recycling began in New York, local governments did most of the
    collecting. Now the work is often contracted and those figures can
    reflect what is left at the curbs, not what is left at recycling
    plants for reuse.
               Still, New York can be proud of its recycling effort, which
    increased from claiming 3 percent of the waste stream in 1987 to 42
    percent in 1998, one of the best marks nationwide.
               In Amsterdam, which operates on a $17.05 million budget, the new
    recycling contract that will resume the program in August will cost
    almost $170,000 and the city may have to cancel its annual clean-up
    day in the fall to make up the cost. A new city law includes
    penalties for people and businesses that send recyclables to
    landfills.
               The city can also expect help: New York Gov. George Pataki
    signed into law a bill making between $2 million and $5 million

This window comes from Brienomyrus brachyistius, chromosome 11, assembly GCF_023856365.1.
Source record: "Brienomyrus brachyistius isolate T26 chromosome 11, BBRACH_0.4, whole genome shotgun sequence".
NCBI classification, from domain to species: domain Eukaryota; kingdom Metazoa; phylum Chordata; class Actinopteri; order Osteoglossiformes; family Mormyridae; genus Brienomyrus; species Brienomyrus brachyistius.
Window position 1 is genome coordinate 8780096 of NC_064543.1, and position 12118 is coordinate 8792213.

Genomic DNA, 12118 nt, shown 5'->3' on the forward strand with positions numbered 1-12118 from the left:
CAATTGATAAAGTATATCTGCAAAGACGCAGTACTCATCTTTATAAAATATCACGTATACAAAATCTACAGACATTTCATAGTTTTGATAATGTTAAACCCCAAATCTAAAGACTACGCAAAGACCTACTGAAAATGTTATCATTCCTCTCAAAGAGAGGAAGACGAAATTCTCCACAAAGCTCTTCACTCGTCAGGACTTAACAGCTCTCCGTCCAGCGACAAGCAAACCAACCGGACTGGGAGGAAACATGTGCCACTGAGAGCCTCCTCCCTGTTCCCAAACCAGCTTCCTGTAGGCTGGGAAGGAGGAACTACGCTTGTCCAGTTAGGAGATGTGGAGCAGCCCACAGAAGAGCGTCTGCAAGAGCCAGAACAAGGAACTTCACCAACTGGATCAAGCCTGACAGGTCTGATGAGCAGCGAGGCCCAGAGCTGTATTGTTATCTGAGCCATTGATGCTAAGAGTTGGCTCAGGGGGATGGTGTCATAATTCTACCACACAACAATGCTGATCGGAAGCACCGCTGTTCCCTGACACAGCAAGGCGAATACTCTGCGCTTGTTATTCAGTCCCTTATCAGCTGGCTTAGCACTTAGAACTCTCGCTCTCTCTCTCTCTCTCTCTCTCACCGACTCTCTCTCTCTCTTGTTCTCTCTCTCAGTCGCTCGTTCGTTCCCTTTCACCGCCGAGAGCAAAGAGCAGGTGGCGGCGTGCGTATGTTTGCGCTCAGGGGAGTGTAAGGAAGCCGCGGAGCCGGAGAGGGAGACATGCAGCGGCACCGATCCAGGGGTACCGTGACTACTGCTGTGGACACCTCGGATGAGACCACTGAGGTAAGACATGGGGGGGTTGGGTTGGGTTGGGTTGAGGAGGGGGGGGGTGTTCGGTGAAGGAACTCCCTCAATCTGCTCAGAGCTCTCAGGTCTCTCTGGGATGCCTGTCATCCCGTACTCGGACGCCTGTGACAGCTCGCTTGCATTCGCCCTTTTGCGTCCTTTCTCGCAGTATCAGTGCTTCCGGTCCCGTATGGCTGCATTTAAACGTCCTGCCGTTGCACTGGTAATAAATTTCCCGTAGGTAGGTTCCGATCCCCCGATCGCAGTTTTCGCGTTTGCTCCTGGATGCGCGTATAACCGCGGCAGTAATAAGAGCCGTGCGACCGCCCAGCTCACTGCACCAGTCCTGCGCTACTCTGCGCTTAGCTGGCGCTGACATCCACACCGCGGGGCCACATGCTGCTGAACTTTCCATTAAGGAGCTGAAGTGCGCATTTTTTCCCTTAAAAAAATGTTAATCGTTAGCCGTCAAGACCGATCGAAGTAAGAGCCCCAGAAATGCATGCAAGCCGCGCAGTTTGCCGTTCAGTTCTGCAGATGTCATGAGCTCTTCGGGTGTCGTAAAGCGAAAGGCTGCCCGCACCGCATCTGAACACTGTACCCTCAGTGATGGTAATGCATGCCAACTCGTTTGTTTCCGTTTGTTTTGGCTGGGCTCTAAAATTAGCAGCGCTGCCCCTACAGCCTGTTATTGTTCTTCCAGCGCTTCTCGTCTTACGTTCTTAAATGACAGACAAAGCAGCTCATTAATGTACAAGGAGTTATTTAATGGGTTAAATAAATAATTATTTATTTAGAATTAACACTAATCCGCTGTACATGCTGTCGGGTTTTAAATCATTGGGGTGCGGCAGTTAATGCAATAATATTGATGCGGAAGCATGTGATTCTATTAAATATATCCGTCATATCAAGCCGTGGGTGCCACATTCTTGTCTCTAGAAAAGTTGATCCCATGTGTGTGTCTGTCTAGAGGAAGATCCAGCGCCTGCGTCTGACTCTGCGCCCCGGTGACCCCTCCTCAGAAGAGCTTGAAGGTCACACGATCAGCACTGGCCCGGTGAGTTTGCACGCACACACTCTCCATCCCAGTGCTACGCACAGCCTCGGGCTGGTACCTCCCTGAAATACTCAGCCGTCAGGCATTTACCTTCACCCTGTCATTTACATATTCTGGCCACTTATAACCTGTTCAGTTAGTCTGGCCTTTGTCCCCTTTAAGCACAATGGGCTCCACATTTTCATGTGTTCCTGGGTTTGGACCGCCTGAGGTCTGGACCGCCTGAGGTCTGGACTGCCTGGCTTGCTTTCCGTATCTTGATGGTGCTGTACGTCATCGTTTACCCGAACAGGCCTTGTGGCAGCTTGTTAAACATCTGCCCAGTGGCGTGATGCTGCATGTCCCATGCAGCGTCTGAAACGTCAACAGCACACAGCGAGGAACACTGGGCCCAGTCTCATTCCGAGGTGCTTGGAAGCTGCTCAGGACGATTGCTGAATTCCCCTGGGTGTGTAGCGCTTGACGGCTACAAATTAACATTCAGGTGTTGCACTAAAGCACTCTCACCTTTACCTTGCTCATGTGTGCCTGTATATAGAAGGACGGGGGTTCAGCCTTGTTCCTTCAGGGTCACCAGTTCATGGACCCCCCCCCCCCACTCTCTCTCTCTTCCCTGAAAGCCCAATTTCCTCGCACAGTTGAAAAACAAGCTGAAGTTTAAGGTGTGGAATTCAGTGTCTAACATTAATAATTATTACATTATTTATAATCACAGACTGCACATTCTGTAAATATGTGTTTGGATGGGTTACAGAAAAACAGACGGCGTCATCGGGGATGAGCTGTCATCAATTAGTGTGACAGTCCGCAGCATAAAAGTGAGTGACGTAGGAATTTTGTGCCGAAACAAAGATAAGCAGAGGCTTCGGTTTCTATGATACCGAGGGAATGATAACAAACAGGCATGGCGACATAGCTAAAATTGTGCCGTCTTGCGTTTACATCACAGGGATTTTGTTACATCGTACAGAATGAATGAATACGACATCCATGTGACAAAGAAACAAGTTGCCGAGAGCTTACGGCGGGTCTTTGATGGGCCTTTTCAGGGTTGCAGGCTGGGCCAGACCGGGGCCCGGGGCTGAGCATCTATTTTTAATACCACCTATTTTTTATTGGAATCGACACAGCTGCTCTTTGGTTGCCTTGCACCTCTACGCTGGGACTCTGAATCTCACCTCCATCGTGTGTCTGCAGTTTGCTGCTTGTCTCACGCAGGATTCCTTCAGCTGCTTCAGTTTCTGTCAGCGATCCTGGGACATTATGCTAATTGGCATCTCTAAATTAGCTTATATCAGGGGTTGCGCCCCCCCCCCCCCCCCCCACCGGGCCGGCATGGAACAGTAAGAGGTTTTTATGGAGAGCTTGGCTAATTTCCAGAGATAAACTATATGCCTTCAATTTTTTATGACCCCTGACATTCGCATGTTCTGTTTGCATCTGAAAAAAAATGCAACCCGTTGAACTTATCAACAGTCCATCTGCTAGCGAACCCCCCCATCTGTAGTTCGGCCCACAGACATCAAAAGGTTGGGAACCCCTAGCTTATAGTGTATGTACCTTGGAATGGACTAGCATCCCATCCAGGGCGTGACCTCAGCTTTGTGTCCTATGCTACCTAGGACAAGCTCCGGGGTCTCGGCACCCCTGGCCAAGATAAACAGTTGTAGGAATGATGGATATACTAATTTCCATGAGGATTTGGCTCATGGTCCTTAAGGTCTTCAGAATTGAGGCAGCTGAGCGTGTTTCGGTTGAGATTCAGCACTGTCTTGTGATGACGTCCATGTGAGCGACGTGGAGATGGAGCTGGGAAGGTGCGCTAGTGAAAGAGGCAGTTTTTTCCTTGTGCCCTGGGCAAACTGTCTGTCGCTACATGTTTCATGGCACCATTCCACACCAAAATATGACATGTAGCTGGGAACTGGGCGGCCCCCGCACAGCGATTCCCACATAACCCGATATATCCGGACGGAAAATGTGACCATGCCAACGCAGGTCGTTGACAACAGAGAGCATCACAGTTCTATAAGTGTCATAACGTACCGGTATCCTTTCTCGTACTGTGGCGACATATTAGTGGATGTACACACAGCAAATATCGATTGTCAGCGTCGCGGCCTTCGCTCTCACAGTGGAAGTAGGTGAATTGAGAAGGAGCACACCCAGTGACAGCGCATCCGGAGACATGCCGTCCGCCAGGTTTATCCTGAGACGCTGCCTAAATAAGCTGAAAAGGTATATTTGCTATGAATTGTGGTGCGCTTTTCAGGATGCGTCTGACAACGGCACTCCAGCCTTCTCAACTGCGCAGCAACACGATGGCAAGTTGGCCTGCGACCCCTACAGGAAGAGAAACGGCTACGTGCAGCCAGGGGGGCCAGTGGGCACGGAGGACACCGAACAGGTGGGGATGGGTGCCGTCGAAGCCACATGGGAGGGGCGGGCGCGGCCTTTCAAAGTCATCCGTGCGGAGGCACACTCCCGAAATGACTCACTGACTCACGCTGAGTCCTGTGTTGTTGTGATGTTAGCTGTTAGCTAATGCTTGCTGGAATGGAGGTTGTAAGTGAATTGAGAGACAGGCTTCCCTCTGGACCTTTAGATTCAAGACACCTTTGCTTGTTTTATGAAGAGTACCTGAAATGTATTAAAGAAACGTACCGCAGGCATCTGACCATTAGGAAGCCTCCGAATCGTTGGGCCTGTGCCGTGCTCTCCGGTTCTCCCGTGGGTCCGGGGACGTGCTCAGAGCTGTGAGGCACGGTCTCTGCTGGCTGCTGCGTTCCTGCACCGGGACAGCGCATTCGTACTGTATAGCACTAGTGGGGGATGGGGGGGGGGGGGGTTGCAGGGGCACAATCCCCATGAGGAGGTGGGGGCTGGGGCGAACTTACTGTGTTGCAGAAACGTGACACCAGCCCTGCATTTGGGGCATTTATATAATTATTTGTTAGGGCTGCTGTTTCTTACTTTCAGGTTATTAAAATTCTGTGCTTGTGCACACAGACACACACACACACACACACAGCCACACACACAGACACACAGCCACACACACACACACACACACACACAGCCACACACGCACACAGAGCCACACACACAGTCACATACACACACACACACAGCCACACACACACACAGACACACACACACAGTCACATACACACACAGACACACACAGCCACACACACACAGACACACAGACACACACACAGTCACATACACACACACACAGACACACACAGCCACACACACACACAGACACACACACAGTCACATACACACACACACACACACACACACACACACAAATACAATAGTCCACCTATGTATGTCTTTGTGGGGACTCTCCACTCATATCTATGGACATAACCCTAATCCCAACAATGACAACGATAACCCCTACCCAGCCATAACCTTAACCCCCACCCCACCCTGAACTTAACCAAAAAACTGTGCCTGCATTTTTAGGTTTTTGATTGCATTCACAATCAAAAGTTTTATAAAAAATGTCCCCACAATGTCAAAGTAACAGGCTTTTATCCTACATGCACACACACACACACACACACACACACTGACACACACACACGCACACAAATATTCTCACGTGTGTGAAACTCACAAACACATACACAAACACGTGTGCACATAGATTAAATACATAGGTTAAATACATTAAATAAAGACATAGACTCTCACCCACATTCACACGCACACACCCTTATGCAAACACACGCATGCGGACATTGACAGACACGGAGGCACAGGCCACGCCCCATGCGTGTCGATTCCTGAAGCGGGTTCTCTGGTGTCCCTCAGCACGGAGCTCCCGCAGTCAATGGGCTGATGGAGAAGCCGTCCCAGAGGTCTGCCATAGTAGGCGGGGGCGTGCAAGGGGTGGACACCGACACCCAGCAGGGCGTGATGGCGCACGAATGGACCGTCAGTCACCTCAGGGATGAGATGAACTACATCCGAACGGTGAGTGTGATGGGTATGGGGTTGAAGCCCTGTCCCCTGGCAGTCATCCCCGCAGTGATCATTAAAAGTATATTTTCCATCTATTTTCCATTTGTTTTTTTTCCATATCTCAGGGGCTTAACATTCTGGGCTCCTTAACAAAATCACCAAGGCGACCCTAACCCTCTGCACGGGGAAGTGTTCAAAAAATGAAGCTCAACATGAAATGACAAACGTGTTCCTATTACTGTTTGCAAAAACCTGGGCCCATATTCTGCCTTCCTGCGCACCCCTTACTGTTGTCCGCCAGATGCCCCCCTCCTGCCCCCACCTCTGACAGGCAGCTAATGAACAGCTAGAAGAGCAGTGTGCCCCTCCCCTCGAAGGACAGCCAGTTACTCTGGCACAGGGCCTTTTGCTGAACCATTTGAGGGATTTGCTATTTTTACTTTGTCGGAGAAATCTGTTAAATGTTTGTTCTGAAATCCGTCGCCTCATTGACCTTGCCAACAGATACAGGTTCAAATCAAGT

available annually through the Environmental Protection Fund for
    recycling education programs and local recycling coordinators. The
    program requires localities to pay half of the costs to get
    matching state money.
               For the first time, according to David Higby of Environmental
    Advocates, the law will make a permanent source of money available
    to localities that want to hire municipal recycling coordinators.
               Duchessi, meanwhile, has no regrets for his city's unorthodox
    actions.
               ``The fight has been worth it,'' he said. ``The public has shown
    it is willing to pay for curbside recycling _ realizing it's not
    revenue-neutral. In addition, I think we helped bring attention to
    the fact that recycling has changed.''
               
    ____________________________________
    Peter Anderson
    RecycleWorlds Consulting
    4513 Vernon Blvd. Ste. 15
    Madison, WI 53705-4964
    Phone:(608) 231-1100/Fax: (608) 233-0011
    E-mail:recycle@msn.fullfeed.com